By Marissa Tiel
Alex Swetlikoff didn’t immediately find out that he’d been traded. The Kelowna hockey product was ankle-deep in his second campaign donning the Maple Leaf as a member of Team Canada West.
The group had just finished dinner and was settling into their Calgary hotel for the night to prepare for their first real game the following day. The players received their devices for about a half hour of phone time.
When Swetlikoff turned his on, the messages started to flood in. They came from friends and family. They wanted to know his decision. They wanted to know if he was coming home to the Kelowna Rockets.
But he hadn’t decided yet. There was college eligibility to consider. Not to mention he was just at the beginning of the 2018 World Junior A Challenge and the team had a medal to win.
After going 1-1-1-1 in tournament play, Canada West would go on to lose the semifinal 3-2 in overtime to the United States, playing the Czech Republic for bronze, which they would ultimately win 3-1. It was sweet and sour for Swetlikoff, who was part of the U17 crew to lose in the bronze medal game.
This time, they’d be heading home with a medal, just not the colour they were hoping for. “I’d say we underachieved a bit,” says Swetlikoff. “Obviously we want to win gold, but third is still pretty good.”
And then it was decision time.
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On Dec. 18, the Kelowna Rockets announced the signing of 17-year-old Alex Swetlikoff. He ceded his college eligibility and for now, will play at home. He is the first Kelowna-born skater to make the regular season squad since defenceman Jonathan Smart in 2016-17.
“We’re very excited to have him join the Rockets,” said president and general manager Bruce Hamilton. “I know it’s difficult to leave another team. However, I think that Alex understands that if he wants to get to the next level the best move for him is to come to the Western Hockey League to achieve those goals. We’re looking forward to helping him become a better player and get him in a position to be drafted this June.”
Swetlikoff was in his second season with the BCHL’s Vernon Vipers. Over 27 games, he had 20 points (8G, 12A) and 20 penalty minutes.
His hockey journey played out close to home.
Swetlikoff grew up in Okanagan arenas watching his older brother skate and his dad coach.
“I liked being around the older guys,” he says. “I was in the locker room with them and when they’d win tournaments, I’d come onto the ice with them.”
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He had a plastic trumpet that he’d blow into, making noise to support the team. He loved the atmosphere at games.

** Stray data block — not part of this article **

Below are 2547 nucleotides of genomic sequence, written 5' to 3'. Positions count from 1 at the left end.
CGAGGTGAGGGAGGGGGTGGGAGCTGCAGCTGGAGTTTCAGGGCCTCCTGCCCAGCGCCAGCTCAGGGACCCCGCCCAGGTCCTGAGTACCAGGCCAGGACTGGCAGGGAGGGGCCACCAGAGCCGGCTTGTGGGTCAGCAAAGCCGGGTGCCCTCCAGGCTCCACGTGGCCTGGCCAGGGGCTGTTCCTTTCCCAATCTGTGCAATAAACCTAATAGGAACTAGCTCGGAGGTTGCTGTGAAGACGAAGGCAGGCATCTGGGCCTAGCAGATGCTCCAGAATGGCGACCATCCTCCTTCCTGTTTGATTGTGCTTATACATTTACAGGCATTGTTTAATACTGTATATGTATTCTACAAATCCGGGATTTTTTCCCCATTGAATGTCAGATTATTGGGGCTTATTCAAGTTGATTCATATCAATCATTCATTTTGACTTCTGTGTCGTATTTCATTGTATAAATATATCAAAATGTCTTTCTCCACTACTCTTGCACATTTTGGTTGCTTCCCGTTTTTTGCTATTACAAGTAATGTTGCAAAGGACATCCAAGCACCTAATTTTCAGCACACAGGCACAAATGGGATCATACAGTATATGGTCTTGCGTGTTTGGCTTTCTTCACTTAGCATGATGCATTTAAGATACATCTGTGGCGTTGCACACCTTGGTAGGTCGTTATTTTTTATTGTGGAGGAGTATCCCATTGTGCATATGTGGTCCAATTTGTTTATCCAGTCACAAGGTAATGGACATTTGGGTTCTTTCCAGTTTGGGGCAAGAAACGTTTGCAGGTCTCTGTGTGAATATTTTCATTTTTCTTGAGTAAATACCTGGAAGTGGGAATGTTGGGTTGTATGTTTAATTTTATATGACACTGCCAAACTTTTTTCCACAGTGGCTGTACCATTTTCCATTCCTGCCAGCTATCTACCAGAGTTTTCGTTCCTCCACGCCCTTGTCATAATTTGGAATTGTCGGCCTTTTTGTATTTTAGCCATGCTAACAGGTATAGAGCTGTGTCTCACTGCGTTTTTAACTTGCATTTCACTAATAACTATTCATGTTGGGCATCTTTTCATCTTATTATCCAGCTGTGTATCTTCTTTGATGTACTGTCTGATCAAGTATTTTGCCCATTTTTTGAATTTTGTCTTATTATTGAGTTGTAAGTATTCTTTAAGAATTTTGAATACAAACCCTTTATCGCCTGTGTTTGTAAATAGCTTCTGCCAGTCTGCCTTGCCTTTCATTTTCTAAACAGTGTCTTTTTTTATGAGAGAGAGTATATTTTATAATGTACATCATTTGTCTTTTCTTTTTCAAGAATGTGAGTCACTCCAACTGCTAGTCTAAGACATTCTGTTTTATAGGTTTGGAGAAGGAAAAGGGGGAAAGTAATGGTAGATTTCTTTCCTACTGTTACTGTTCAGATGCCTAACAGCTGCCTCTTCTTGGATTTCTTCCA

Swetlikoff has always been a forward. Now he likes to use his size to his advantage. He’s one of six Rockets forwards to stand over six feet tall. At six-foot-three, he and captain Nolan Foote are tied for tallest forward.
Swetlikoff worked his way up through minor hockey, attending the Yale Hockey Academy from 2015 to 2017. He was drafted 62nd overall in the third round of the 2016 WHL Bantam Draft by the Seattle Thunderbirds. The Rockets got his rights from the Lethbridge Hurricanes in exchange for a fourth-round draft pick in the 2022 Bantam Draft.
“I just felt I needed better development and just needed to push myself a bit more so Kelowna was an easy choice for me to sign here,” he says.
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Swetlikoff is listed as a C prospect by the NHL’s Central Scouting Service on their Players to Watch List. He is projected to be drafted in the fourth round or later at the NHL’s draft this June.
He’s been learning since day one as a Rocket.
“It was a little tough the first day, eye-opening a bit,” he said in a Jan. 2 Rockets press release. “It’s getting easier as each day goes by though.”
Things were looking up even more a few weeks later.
“All the guys have helped me out but you know the hockey is better, a lot more competitive a lot faster,” he says.
“I think I’m still adjusting to that and every day I’m feeling more comfortable with the team, with the level of play and that. So yeah, it’s been really good.”
There’s been changes on and off the ice. After living away from home the past few years, Swetlikoff is back with his parents in his old neighbourhood and getting ready to go back to school after having online classes.
“It’s really nice seeing all my friends again that I grew up with,” says Swetlikoff. “They think it’s pretty cool to know someone on the team.”
Swetlikoff is also adjusting to the new league.
“It’s a lot different. I think they expect more out of you,” he says. “I think when you sign you have to act more professional. As it is a harder league, you have to treat your body right and you gotta do the stuff that will help you succeed on the ice.
“It kind of pushes you and drives you so that’s been helping me. I think that’s helped my game a lot and changed it a bit.”
Swetlikoff stepped onto the ice as a Kelowna Rocket for the first time on Dec. 29. For a teen who’s used to watching the game from the stands, it was a bit of an adjustment.
“I was kind of looking around a bit. Usually, I’m here to watch a game, I’m in the stands watching the guys play, so it’s different,” he says. “It was cool to have all my family and friends here supporting me.”
His parents are at all his home games, also travelling to games in Kamloops. His brother and sister try to go to his home games as well.
Swetlikoff hopes to have a long career. If he keeps working his way up the leagues, we may one day soon see him playing live on a Saturday night.